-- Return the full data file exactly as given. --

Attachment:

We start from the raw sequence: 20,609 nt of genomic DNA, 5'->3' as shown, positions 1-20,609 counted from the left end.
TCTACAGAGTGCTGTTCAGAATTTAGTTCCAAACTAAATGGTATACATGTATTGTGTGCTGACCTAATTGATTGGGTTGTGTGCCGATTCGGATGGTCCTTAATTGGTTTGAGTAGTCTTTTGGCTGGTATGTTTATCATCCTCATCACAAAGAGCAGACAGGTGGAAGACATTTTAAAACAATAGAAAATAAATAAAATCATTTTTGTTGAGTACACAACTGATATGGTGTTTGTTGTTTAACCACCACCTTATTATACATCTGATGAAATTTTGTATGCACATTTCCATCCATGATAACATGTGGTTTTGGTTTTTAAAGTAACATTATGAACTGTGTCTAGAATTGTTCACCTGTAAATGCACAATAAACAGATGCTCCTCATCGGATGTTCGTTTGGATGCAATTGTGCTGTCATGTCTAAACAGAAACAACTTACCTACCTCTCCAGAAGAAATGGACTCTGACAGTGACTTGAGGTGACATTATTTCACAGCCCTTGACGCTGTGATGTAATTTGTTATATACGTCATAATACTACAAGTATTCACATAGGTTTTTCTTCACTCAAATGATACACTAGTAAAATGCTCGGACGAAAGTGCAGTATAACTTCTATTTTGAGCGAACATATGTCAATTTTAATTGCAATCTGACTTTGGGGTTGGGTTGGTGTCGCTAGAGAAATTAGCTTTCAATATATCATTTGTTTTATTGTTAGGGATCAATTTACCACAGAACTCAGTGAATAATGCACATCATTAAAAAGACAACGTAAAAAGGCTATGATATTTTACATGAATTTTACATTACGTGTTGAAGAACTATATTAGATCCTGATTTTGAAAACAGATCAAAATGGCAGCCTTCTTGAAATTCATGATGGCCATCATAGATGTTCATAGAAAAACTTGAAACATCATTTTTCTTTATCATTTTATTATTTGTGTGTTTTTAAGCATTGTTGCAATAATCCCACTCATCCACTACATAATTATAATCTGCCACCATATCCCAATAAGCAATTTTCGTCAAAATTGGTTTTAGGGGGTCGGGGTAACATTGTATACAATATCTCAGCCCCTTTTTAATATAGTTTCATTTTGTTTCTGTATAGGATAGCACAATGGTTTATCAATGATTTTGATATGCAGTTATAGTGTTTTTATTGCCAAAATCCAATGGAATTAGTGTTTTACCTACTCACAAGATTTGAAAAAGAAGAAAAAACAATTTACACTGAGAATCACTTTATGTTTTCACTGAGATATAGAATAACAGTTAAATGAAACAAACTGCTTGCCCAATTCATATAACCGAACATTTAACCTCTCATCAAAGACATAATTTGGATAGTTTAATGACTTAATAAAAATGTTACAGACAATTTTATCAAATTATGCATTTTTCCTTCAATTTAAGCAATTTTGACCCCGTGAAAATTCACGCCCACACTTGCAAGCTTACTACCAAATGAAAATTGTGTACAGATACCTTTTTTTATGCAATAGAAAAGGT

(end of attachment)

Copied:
We start from the raw sequence: 20,609 nt of genomic DNA, 5'->3' as shown, positions 1-20,609 counted from the left end.
TCTACAGAGTGCTGTTCAGAATTTAGTTCCAAACTAAATGGTATACATGTATTGTGTGCTGACCTAATTGATTGGGTTGTGTGCCGATTCGGATGGTCCTTAATTGGTTTGAGTAGTCTTTTGGCTGGTATGTTTATCATCCTCATCACAAAGAGCAGACAGGTGGAAGACATTTTAAAACAATAGAAAATAAATAAAATCATTTTTGTTGAGTACACAACTGATATGGTGTTTGTTGTTTAACCACCACCTTATTATACATCTGATGAAATTTTGTATGCACATTTCCATCCATGATAACATGTGGTTTTGGTTTTTAAAGTAACATTATGAACTGTGTCTAGAATTGTTCACCTGTAAATGCACAATAAACAGATGCTCCTCATCGGATGTTCGTTTGGATGCAATTGTGCTGTCATGTCTAAACAGAAACAACTTACCTACCTCTCCAGAAGAAATGGACTCTGACAGTGACTTGAGGTGACATTATTTCACAGCCCTTGACGCTGTGATGTAATTTGTTATATACGTCATAATACTACAAGTATTCACATAGGTTTTTCTTCACTCAAATGATACACTAGTAAAATGCTCGGACGAAAGTGCAGTATAACTTCTATTTTGAGCGAACATATGTCAATTTTAATTGCAATCTGACTTTGGGGTTGGGTTGGTGTCGCTAGAGAAATTAGCTTTCAATATATCATTTGTTTTATTGTTAGGGATCAATTTACCACAGAACTCAGTGAATAATGCACATCATTAAAAAGACAACGTAAAAAGGCTATGATATTTTACATGAATTTTACATTACGTGTTGAAGAACTATATTAGATCCTGATTTTGAAAACAGATCAAAATGGCAGCCTTCTTGAAATTCATGATGGCCATCATAGATGTTCATAGAAAAACTTGAAACATCATTTTTCTTTATCATTTTATTATTTGTGTGTTTTTAAGCATTGTTGCAATAATCCCACTCATCCACTACATAATTATAATCTGCCACCATATCCCAATAAGCAATTTTCGTCAAAATTGGTTTTAGGGGGTCGGGGTAACATTGTATACAATATCTCAGCCCCTTTTTAATATAGTTTCATTTTGTTTCTGTATAGGATAGCACAATGGTTTATCAATGATTTTGATATGCAGTTATAGTGTTTTTATTGCCAAAATCCAATGGAATTAGTGTTTTACCTACTCACAAGATTTGAAAAAGAAGAAAAAACAATTTACACTGAGAATCACTTTATGTTTTCACTGAGATATAGAATAACAGTTAAATGAAACAAACTGCTTGCCCAATTCATATAACCGAACATTTAACCTCTCATCAAAGACATAATTTGGATAGTTTAATGACTTAATAAAAATGTTACAGACAATTTTATCAAATTATGCATTTTTCCTTCAATTTAAGCAATTTTGACCCCGTGAAAATTCACGCCCACACTTGCAAGCTTACTACCAAATGAAAATTGTGTACAGATACCTTTTTTTATGCAATAGAAAAGGT